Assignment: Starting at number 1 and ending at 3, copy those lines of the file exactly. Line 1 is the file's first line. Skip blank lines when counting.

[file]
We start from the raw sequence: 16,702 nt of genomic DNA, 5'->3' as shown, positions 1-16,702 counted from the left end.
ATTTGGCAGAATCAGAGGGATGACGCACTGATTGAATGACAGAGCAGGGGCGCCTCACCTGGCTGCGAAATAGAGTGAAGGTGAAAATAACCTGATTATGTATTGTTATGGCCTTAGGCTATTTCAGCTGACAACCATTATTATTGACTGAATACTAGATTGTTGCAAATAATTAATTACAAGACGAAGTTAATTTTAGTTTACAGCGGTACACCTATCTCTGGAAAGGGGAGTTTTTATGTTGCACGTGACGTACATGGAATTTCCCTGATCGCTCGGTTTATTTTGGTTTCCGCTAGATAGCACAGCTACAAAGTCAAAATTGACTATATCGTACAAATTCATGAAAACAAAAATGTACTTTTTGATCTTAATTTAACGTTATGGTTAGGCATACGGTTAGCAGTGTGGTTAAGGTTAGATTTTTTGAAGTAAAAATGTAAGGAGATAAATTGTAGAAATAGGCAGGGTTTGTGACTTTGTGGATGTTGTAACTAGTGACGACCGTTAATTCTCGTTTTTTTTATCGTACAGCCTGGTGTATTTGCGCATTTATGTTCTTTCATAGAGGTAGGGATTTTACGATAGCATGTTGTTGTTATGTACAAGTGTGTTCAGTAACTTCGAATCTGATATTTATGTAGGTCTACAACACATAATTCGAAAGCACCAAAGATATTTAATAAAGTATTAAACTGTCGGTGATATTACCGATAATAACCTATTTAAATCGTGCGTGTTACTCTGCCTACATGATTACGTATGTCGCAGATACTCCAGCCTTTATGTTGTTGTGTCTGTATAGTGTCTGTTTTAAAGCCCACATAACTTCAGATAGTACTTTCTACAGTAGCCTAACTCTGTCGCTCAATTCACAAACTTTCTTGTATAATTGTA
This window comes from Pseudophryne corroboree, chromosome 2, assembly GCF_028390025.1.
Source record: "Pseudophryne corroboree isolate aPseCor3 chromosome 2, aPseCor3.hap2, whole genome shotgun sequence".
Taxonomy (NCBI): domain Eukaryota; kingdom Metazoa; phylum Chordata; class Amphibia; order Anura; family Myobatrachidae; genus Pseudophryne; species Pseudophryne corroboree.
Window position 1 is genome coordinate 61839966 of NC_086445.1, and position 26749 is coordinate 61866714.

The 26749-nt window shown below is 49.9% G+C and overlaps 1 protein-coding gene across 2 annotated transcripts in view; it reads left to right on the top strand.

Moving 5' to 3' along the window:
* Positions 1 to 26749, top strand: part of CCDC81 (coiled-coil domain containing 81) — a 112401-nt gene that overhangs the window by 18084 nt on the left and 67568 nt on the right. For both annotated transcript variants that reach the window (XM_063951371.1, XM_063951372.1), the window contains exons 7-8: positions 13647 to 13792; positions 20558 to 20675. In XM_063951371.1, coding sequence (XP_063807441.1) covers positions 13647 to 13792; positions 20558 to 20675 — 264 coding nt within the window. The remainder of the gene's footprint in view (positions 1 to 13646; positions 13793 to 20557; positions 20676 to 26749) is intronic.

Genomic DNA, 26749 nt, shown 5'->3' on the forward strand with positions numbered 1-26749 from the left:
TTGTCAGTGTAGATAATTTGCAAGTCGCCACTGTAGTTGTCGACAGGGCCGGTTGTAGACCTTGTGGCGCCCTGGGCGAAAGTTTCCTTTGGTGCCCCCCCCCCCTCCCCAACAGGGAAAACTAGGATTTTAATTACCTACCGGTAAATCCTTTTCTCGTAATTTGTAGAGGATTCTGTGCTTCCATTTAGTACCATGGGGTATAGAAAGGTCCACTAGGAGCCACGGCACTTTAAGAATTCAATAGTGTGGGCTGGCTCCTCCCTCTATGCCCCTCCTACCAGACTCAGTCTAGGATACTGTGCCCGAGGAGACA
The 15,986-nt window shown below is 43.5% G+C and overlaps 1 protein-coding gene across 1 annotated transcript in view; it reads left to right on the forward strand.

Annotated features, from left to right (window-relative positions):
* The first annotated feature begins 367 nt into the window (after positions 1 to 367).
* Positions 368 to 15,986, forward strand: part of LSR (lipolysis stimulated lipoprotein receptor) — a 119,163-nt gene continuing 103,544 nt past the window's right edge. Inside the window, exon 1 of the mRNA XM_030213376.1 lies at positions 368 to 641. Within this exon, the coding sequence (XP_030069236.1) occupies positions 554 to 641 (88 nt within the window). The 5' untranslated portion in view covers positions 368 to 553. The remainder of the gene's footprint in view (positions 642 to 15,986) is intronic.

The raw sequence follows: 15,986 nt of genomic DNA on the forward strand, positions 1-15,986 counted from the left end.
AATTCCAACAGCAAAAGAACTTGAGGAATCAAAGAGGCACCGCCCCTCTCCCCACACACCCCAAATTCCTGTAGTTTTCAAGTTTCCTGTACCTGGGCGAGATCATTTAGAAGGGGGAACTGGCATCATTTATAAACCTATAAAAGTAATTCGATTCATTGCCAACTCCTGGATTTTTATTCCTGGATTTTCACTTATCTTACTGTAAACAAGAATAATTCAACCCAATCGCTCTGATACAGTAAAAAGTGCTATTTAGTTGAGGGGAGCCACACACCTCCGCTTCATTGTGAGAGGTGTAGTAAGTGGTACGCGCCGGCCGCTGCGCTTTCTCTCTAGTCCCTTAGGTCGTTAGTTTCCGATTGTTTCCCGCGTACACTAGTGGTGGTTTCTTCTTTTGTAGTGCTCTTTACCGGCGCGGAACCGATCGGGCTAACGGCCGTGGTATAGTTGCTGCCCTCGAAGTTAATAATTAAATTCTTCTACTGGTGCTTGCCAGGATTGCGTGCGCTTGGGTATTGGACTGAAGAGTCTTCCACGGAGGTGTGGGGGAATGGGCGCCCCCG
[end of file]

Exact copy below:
We start from the raw sequence: 16,702 nt of genomic DNA, 5'->3' as shown, positions 1-16,702 counted from the left end.
ATTTGGCAGAATCAGAGGGATGACGCACTGATTGAATGACAGAGCAGGGGCGCCTCACCTGGCTGCGAAATAGAGTGAAGGTGAAAATAACCTGATTATGTATTGTTATGGCCTTAGGCTATTTCAGCTGACAACCATTATTATTGACTGAATACTAGATTGTTGCAAATAATTAATTACAAGACGAAGTTAATTTTAGTTTACAGCGGTACACCTATCTCTGGAAAGGGGAGTTTTTATGTTGCACGTGACGTACATGGAATTTCCCTGATCGCTCGGTTTATTTTGGTTTCCGCTAGATAGCACAGCTACAAAGTCAAAATTGACTATATCGTACAAATTCATGAAAACAAAAATGTACTTTTTGATCTTAATTTAACGTTATGGTTAGGCATACGGTTAGCAGTGTGGTTAAGGTTAGATTTTTTGAAGTAAAAATGTAAGGAGATAAATTGTAGAAATAGGCAGGGTTTGTGACTTTGTGGATGTTGTAACTAGTGACGACCGTTAATTCTCGTTTTTTTTATCGTACAGCCTGGTGTATTTGCGCATTTATGTTCTTTCATAGAGGTAGGGATTTTACGATAGCATGTTGTTGTTATGTACAAGTGTGTTCAGTAACTTCGAATCTGATATTTATGTAGGTCTACAACACATAATTCGAAAGCACCAAAGATATTTAATAAAGTATTAAACTGTCGGTGATATTACCGATAATAACCTATTTAAATCGTGCGTGTTACTCTGCCTACATGATTACGTATGTCGCAGATACTCCAGCCTTTATGTTGTTGTGTCTGTATAGTGTCTGTTTTAAAGCCCACATAACTTCAGATAGTACTTTCTACAGTAGCCTAACTCTGTCGCTCAATTCACAAACTTTCTTGTATAATTGTA
This window comes from Pseudophryne corroboree, chromosome 2, assembly GCF_028390025.1.